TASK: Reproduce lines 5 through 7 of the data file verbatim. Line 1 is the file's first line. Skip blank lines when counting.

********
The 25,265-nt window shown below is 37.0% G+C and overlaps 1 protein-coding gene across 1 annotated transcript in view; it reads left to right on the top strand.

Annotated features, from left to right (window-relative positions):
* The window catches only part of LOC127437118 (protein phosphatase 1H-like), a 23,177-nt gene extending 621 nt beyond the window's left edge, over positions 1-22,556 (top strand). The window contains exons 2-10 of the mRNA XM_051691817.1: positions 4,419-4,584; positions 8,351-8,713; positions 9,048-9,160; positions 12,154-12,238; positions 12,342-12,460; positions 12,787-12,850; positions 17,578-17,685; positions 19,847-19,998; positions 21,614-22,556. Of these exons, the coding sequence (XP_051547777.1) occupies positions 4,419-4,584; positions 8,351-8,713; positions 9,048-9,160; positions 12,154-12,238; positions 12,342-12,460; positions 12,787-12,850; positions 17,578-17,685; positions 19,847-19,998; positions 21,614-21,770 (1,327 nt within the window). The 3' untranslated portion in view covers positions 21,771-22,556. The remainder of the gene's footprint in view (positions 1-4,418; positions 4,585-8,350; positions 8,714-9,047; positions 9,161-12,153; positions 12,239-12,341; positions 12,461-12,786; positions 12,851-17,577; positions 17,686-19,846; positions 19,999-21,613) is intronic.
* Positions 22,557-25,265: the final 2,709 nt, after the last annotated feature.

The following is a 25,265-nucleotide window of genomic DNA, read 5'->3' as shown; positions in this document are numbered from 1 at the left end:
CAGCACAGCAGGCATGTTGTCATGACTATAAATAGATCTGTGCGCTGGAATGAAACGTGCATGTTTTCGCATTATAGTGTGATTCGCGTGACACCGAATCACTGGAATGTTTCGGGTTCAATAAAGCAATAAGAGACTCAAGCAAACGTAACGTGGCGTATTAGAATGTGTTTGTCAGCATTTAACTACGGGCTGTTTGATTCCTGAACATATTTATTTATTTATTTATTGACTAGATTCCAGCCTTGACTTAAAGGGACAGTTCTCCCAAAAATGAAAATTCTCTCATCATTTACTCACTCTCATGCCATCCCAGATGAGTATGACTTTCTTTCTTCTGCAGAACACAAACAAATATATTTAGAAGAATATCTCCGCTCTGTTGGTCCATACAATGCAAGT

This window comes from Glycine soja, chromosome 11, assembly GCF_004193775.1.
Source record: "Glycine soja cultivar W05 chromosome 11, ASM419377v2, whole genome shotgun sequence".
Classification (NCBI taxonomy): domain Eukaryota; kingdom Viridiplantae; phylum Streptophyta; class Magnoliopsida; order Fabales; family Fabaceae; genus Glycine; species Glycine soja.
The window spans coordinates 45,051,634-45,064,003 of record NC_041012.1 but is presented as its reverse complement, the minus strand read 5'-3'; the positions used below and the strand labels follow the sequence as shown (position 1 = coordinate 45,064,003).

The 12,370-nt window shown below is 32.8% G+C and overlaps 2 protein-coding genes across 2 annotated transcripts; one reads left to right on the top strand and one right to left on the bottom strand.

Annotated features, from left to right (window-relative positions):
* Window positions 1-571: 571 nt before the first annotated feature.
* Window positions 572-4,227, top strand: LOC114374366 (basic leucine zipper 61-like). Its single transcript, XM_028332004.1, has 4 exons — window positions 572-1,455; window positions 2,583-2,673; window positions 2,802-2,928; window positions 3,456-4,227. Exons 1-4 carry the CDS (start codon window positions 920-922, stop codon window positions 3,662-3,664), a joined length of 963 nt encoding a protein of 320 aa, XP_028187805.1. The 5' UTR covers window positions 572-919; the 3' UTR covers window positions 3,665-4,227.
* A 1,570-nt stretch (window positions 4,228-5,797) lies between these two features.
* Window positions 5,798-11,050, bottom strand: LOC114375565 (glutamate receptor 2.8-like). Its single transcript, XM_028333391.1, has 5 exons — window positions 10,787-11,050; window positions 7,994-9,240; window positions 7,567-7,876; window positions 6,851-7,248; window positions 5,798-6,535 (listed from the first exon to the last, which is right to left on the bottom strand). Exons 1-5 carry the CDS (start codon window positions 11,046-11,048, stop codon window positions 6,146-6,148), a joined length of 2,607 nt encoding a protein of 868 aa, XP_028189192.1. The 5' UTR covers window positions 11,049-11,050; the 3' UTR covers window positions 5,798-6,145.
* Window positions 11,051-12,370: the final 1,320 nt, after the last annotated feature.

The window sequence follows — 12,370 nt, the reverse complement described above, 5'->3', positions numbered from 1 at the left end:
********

The following is a 25,265-nucleotide window of genomic DNA, read 5'->3' as shown; positions in this document are numbered from 1 at the left end:
CAGCACAGCAGGCATGTTGTCATGACTATAAATAGATCTGTGCGCTGGAATGAAACGTGCATGTTTTCGCATTATAGTGTGATTCGCGTGACACCGAATCACTGGAATGTTTCGGGTTCAATAAAGCAATAAGAGACTCAAGCAAACGTAACGTGGCGTATTAGAATGTGTTTGTCAGCATTTAACTACGGGCTGTTTGATTCCTGAACATATTTATTTATTTATTTATTGACTAGATTCCAGCCTTGACTTAAAGGGACAGTTCTCCCAAAAATGAAAATTCTCTCATCATTTACTCACTCTCATGCCATCCCAGATGAGTATGACTTTCTTTCTTCTGCAGAACACAAACAAATATATTTAGAAGAATATCTCCGCTCTGTTGGTCCATACAATGCAAGT

This window comes from Glycine soja, chromosome 11, assembly GCF_004193775.1.